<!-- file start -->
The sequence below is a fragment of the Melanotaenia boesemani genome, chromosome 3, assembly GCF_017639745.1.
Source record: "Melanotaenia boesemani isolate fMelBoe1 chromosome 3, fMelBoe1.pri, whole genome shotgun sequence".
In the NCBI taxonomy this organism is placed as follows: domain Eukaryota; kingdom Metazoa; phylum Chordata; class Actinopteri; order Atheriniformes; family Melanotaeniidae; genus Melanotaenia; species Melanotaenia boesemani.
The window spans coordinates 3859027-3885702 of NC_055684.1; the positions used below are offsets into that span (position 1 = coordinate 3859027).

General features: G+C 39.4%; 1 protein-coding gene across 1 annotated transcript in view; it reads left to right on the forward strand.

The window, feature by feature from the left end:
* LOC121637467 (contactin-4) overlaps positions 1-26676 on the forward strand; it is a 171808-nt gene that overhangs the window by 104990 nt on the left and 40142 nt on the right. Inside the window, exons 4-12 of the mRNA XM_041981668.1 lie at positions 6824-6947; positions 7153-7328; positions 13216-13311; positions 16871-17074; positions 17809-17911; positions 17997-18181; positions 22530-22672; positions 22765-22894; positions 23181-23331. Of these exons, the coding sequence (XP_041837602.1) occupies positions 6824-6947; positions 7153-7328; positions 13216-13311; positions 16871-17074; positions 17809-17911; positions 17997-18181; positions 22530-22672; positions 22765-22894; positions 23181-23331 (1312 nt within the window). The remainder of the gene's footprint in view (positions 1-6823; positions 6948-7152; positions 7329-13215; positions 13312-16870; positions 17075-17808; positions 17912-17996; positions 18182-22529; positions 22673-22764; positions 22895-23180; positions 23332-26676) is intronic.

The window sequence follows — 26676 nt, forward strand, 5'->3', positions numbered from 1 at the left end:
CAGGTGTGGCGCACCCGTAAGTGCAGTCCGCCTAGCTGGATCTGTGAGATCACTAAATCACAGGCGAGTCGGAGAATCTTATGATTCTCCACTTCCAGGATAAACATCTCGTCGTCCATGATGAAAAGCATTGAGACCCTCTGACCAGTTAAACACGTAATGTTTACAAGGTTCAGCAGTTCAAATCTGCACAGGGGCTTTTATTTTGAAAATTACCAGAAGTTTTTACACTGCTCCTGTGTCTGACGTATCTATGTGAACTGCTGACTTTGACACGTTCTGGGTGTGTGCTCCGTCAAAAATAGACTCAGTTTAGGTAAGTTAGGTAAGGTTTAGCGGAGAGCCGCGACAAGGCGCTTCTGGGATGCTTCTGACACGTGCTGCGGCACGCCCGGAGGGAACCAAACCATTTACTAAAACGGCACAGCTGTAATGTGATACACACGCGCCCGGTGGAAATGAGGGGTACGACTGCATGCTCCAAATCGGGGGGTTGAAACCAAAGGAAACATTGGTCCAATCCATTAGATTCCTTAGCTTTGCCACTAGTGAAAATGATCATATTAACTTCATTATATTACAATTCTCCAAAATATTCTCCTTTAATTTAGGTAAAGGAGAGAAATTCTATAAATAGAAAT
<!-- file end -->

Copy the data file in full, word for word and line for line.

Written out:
The sequence below is a fragment of the Melanotaenia boesemani genome, chromosome 3, assembly GCF_017639745.1.
Source record: "Melanotaenia boesemani isolate fMelBoe1 chromosome 3, fMelBoe1.pri, whole genome shotgun sequence".
In the NCBI taxonomy this organism is placed as follows: domain Eukaryota; kingdom Metazoa; phylum Chordata; class Actinopteri; order Atheriniformes; family Melanotaeniidae; genus Melanotaenia; species Melanotaenia boesemani.
The window spans coordinates 3859027-3885702 of NC_055684.1; the positions used below are offsets into that span (position 1 = coordinate 3859027).

General features: G+C 39.4%; 1 protein-coding gene across 1 annotated transcript in view; it reads left to right on the forward strand.

The window, feature by feature from the left end:
* LOC121637467 (contactin-4) overlaps positions 1-26676 on the forward strand; it is a 171808-nt gene that overhangs the window by 104990 nt on the left and 40142 nt on the right. Inside the window, exons 4-12 of the mRNA XM_041981668.1 lie at positions 6824-6947; positions 7153-7328; positions 13216-13311; positions 16871-17074; positions 17809-17911; positions 17997-18181; positions 22530-22672; positions 22765-22894; positions 23181-23331. Of these exons, the coding sequence (XP_041837602.1) occupies positions 6824-6947; positions 7153-7328; positions 13216-13311; positions 16871-17074; positions 17809-17911; positions 17997-18181; positions 22530-22672; positions 22765-22894; positions 23181-23331 (1312 nt within the window). The remainder of the gene's footprint in view (positions 1-6823; positions 6948-7152; positions 7329-13215; positions 13312-16870; positions 17075-17808; positions 17912-17996; positions 18182-22529; positions 22673-22764; positions 22895-23180; positions 23332-26676) is intronic.

The window sequence follows — 26676 nt, forward strand, 5'->3', positions numbered from 1 at the left end:
CAGGTGTGGCGCACCCGTAAGTGCAGTCCGCCTAGCTGGATCTGTGAGATCACTAAATCACAGGCGAGTCGGAGAATCTTATGATTCTCCACTTCCAGGATAAACATCTCGTCGTCCATGATGAAAAGCATTGAGACCCTCTGACCAGTTAAACACGTAATGTTTACAAGGTTCAGCAGTTCAAATCTGCACAGGGGCTTTTATTTTGAAAATTACCAGAAGTTTTTACACTGCTCCTGTGTCTGACGTATCTATGTGAACTGCTGACTTTGACACGTTCTGGGTGTGTGCTCCGTCAAAAATAGACTCAGTTTAGGTAAGTTAGGTAAGGTTTAGCGGAGAGCCGCGACAAGGCGCTTCTGGGATGCTTCTGACACGTGCTGCGGCACGCCCGGAGGGAACCAAACCATTTACTAAAACGGCACAGCTGTAATGTGATACACACGCGCCCGGTGGAAATGAGGGGTACGACTGCATGCTCCAAATCGGGGGGTTGAAACCAAAGGAAACATTGGTCCAATCCATTAGATTCCTTAGCTTTGCCACTAGTGAAAATGATCATATTAACTTCATTATATTACAATTCTCCAAAATATTCTCCTTTAATTTAGGTAAAGGAGAGAAATTCTATAAATAGAAAT